Ten years after he was drafted, nine years after making his major-league debut (in an event referred to as “Strasmas”), Stephen Strasburg (5-3, 3.19 ERA) took the mound at Nationals Park seeking his 100th career win. The White Sox (29-30, second in the AL Central but 11½ games behind the first-place Twins) were the opponents for an unusual two-game homestand. Strasburg had faced the White Sox only once before: They had handed him his first career loss on June 18, 2010.1
The White Sox pitcher, Reynaldo López, was a former National. He pitched 44 innings in 2016 before Washington traded him to Chicago, along with Lucas Giolito and Dane Dunning, for Adam Eaton.2 This was his first opportunity to face his former team. At 26-33, the Nationals were fourth in the NL East but just 6½ games behind front-running Philadelphia. After bottoming out with a 19-31 start on May 23, they had begun digging out of the hole by winning seven of their last nine games.
The day did not start well for Strasburg. Leury García grounded out, but Strasburg walked Yoán Moncada and plunked José Abreu on the arm. James McCann singled, scoring Moncada. Tim Anderson flied out for the second out. Eloy Jiménez singled past a diving Brian Dozier at second, scoring Abreu. Charlie Tilson walked on four pitches, loading the bases. Yolmer Sánchez’s single to left brought in two more runs.
Finally López bounced one to Dozier for the third out. It had taken Strasburg 39 pitches to get through the first inning3 and he’d put his team in a four-run hole. The Nationals were concerned enough that they’d had Kyle McGowin warming in the bullpen when Sánchez stepped in.
After an eight-pitch battle with García to start the second, Strasburg collected his first strikeout of the game. But Moncada followed with a solo homer halfway up the second deck for a 5-0 Chicago lead. That was all the damage, though: Abreu popped up on the infield and McCann struck out. McCann was Strasburg’s 100th strikeout of 2019.
In the bottom of the second, López hit Dozier on the forearm. He headed to first but wasn’t there long: Robles grounded into a double play. Dozier went down into the clubhouse as soon as he was off the field, although he returned to play the top of the third. Yan Gomes struck out to end the inning.
The top of the third looked more like typical Strasburg: A line out and two swinging strikeouts on 13 pitches.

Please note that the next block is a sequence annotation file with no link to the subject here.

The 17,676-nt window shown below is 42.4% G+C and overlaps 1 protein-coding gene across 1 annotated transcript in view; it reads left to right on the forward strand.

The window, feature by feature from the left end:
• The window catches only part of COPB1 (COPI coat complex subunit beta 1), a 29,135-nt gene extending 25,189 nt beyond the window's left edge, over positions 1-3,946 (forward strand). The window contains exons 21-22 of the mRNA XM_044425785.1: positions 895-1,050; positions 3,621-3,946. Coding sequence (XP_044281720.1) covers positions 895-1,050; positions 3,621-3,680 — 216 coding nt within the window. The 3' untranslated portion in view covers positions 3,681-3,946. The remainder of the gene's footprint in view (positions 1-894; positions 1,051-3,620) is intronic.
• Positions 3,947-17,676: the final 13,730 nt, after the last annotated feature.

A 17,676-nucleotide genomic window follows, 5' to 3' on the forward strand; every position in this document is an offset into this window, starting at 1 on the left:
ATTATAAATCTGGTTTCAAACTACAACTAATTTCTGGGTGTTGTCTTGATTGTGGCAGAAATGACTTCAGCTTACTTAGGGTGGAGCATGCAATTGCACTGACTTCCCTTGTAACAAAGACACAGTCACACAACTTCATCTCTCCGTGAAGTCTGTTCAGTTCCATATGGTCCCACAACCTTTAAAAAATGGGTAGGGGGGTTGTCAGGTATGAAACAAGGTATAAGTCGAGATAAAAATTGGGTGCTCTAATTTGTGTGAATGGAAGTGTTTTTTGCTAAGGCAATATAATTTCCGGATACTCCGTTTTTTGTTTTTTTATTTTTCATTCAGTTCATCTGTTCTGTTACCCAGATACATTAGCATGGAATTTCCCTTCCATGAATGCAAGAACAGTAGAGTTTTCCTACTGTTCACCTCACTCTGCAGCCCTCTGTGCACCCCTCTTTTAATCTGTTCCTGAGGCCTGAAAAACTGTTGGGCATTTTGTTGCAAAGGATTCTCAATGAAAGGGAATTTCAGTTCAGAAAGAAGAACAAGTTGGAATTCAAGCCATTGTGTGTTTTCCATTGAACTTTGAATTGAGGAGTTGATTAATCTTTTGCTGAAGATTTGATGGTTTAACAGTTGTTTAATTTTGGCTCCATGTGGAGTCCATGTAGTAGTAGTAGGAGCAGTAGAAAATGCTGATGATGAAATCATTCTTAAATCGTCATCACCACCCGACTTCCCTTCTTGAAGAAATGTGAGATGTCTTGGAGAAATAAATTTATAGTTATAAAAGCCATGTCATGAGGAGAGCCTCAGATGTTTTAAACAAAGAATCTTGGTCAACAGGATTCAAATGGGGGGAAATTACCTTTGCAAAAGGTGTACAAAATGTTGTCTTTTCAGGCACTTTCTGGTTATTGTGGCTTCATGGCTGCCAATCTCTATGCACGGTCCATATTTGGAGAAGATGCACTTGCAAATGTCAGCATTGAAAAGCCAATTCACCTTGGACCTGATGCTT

The Nationals got on the board in an eventful bottom of the third. After Strasburg grounded out, López’s pitch to Trea Turner sailed over McCann’s mitt and hit plate umpire Mike Everitt in the heart. Everitt doubled over in pain. The Nationals’ trainer came running to check on him. Everitt stayed in the game – at least for the moment.
López walked Turner, balked him to second, and walked Eaton. Anthony Rendon, living up to his “Tony Two-Bags” nickname, doubled in Turner and Eaton to cut the deficit to 5-2. Soto grounded out. As Adams was striking out, Howie Kendrick stepped into the on-deck circle to pinch-hit for Dozier (whose arm x-rays were negative but he had to come out of the game4).
There was a long delay before the top of the fourth. Everitt left the game to get his heart checked,5 and Lance Barrett donned the plate umpire’s gear. Sánchez led off with a tapper back to Strasburg, who fumbled the ball, allowing Sánchez to reach. It was Strasburg’s second error of the year.
One out later, García grounded to Rendon at third. Attempting to start a double play, Rendon threw to Kendrick at second for the force play. Kendrick got the throw off to first as Sánchez slid into him, but García was safe. (The slide was legal, despite the hard contact.) With Moncada batting, Gomes made a perfect throw to Turner covering second, catching García stealing and keeping Chicago’s lead at three runs.
Kendrick pulled the Nationals one run closer with a leadoff home run in the bottom of the fourth. It landed several rows up in the Budweiser Loft seats in center.